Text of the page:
Since the dawn of role-playing games, random event and encounter tables have been available as tools for gamemasters to fill time and space during play. This campaign requires ongoing, dedicated preparation, so it can be nice to toss out a simple encounter and improvise. Empty travel time can suddenly become an opportunity to interactively illustrate the world your players inhabit. A lull in the action at the table can spontaneously be disrupted. Or a missed clue can be revealed in a chance encounter. The campaign book provides two random event tables, including a wonderfully detailed d10 table in Egypt for complications encountered en route to Nyarlathotep’s Chamber (p.352). A second random encounter table can be found in Australia for travel events in the Great Sandy Desert (p. 478). We would like to expand the list of potential random events to cover the remaining chapters throughout the campaign with a selection of location-specific tables. The links below will direct you to each chapter’s encounter tables once they’ve posted. For future reference, these links will also be found under each chapter’s deep dive section.
If you despise random encounters or believe they belong only in dungeon-crawling TTRPG action, consider some of our thoughts below before completely dismissing these potentially fruitful Keeper tools. You may alternatively prefer to think of them as spontaneous or improvisational encounters, that can disrupt linear play, which some players may occasionally perceive as railroading.
First, you may reference tables to construct an unexpected event, which is concise, but evocative. This Keeper tool, which we like to call a whammy at Prospero House, can be easily deployed by drawing from an event table. By doing so, the Keeper can easily add richness to scenes and surroundings while stimulating responsive player action.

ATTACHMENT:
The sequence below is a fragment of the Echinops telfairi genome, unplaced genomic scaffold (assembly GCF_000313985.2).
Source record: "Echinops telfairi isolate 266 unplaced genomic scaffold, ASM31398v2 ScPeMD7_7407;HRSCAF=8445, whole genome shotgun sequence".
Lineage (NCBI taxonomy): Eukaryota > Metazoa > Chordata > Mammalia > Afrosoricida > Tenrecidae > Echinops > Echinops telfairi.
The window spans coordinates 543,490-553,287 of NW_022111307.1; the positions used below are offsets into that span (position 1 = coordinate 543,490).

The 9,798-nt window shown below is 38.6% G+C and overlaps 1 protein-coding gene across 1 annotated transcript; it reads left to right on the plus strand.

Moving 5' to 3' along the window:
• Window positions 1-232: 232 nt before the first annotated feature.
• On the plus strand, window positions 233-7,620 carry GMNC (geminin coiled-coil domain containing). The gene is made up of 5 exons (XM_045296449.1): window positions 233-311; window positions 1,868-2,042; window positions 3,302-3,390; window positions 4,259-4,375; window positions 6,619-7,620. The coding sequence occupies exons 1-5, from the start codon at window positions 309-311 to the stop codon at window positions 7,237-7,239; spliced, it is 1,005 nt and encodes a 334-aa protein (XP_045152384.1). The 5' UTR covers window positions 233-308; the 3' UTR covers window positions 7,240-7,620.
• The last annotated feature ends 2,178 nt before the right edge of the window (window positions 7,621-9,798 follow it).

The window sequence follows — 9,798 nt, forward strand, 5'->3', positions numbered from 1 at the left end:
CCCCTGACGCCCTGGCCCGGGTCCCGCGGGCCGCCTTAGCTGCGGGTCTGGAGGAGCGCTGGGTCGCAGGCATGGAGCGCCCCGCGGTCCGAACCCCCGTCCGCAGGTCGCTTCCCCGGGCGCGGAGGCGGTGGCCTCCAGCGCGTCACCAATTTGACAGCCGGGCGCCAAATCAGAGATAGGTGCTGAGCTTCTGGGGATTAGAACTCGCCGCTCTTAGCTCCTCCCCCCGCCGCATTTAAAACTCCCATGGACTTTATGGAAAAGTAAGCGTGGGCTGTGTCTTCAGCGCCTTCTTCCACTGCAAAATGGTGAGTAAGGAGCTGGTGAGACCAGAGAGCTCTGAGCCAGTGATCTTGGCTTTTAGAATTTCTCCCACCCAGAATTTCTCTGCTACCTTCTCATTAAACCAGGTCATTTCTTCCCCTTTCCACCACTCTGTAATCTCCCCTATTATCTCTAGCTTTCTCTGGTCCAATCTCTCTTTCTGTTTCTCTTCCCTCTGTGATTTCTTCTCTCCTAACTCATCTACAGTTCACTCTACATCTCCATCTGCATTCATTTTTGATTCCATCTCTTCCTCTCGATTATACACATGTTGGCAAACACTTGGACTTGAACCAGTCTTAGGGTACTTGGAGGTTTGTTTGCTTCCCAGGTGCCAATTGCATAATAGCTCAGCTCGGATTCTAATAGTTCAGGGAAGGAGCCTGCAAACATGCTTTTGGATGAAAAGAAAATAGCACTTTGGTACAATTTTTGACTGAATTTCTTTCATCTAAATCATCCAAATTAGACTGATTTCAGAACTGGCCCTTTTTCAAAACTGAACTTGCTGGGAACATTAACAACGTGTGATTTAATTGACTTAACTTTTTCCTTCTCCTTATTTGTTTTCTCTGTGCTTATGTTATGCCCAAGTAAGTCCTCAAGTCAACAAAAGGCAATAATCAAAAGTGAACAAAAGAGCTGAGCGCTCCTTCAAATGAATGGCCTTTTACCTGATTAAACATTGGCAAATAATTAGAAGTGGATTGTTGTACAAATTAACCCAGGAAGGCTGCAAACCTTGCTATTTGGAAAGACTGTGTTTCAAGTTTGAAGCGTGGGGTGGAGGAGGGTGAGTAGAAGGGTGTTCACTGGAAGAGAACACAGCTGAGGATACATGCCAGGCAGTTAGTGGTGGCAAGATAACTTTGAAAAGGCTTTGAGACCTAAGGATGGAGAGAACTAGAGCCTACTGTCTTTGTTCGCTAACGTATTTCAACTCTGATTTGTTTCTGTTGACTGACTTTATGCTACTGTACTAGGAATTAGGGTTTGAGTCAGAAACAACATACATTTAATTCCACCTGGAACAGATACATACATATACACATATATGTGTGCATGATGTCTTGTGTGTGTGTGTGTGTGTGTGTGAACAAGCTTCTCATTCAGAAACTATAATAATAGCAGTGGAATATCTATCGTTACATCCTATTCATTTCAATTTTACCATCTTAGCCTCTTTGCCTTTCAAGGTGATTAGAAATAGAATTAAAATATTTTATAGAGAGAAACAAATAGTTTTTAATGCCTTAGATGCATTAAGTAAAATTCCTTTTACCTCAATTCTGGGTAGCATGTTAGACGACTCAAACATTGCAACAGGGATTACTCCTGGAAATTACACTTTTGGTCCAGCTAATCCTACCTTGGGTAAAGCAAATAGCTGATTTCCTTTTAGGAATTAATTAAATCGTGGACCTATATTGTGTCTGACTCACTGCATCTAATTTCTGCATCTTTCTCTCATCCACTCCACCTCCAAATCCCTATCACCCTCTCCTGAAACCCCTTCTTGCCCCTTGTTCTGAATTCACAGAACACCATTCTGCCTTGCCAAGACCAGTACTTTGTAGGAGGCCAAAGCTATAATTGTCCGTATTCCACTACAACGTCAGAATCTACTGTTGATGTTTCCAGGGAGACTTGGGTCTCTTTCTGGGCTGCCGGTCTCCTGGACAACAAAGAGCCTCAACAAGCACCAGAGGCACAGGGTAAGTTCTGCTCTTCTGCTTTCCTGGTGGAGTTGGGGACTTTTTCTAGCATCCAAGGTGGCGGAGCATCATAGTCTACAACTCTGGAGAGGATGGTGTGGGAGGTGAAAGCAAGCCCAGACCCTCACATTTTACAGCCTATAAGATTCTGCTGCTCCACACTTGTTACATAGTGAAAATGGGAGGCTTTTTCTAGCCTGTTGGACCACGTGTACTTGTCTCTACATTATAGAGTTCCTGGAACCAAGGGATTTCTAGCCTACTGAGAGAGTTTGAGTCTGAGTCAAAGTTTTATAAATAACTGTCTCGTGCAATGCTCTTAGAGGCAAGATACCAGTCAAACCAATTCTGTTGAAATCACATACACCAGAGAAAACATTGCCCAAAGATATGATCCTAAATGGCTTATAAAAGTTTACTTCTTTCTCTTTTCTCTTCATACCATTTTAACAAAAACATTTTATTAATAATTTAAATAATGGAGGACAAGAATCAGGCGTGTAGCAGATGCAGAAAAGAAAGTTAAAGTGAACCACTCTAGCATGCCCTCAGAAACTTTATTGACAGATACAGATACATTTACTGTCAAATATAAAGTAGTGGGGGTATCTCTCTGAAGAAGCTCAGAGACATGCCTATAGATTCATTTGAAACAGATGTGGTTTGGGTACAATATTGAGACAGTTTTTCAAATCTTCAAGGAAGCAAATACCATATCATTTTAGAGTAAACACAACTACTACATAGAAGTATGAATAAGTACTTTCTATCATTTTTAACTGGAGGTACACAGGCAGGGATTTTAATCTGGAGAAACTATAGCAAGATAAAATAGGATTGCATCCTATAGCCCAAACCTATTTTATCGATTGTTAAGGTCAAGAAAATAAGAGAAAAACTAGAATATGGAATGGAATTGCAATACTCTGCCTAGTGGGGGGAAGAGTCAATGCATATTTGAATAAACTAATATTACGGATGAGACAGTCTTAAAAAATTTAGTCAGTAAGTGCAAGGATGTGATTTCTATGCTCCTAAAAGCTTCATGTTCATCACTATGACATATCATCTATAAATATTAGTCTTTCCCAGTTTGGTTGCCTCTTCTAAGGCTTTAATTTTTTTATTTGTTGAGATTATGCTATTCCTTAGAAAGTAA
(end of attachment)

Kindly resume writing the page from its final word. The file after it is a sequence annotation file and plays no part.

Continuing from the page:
Second, no randomization required! As mentioned above, the tables can be used as a reference to inspire or improvise events at any point by selecting the most appropriate or appealing event off the table. The tables simply provide a selection of location-specific idea nuggets for the Keeper to expand upon or modify according to personal preference. If you do choose to randomize, but prefer not to improvise on your end, you can pre-roll (or select) your events before your session allowing some time to brainstorm.
Third, not all events need to be conflict or combat. We like to include character development events on our tables, allowing the roleplaying spotlight to fall on the players, so they may engage with their PC’s background. Personal events transpiring outside of the campaign can potentially interrupt investigative efforts, and offer a reminder that a world exists outside of their adventure. Responding to a telegram or a phone call can break up scenes without completely disrupting the flow of play, as well as allow your characters to continue developing their personal stories.
Finally, a single random event can become a major campaign touchstone encounter either by unexpected player action or intentional Keeper crafting. For example, a quick pickpocket encounter in Cairo may result in forgiving Investigators befriending a scrappy young local boy, who can offer to guide them between encounters and serve as their translator. This random encounter NPC may grow to become a beloved side character, who could either fall victim to cultists or become a PC when the need arises.
If you remain unconvinced, we suggest you just give it a try once, perhaps selecting your favorite encounter, dropping it into play, and improvising along with your players. Alternatively, completely ignore or revise the provided tables. Instead of referring to a table, you can simply extract some event seeds throughout your prepared session and chapter material at selected intervals.
Do you have an alternative to random event tables? Or do you simply prefer to use the wealth of campaign material already available to you?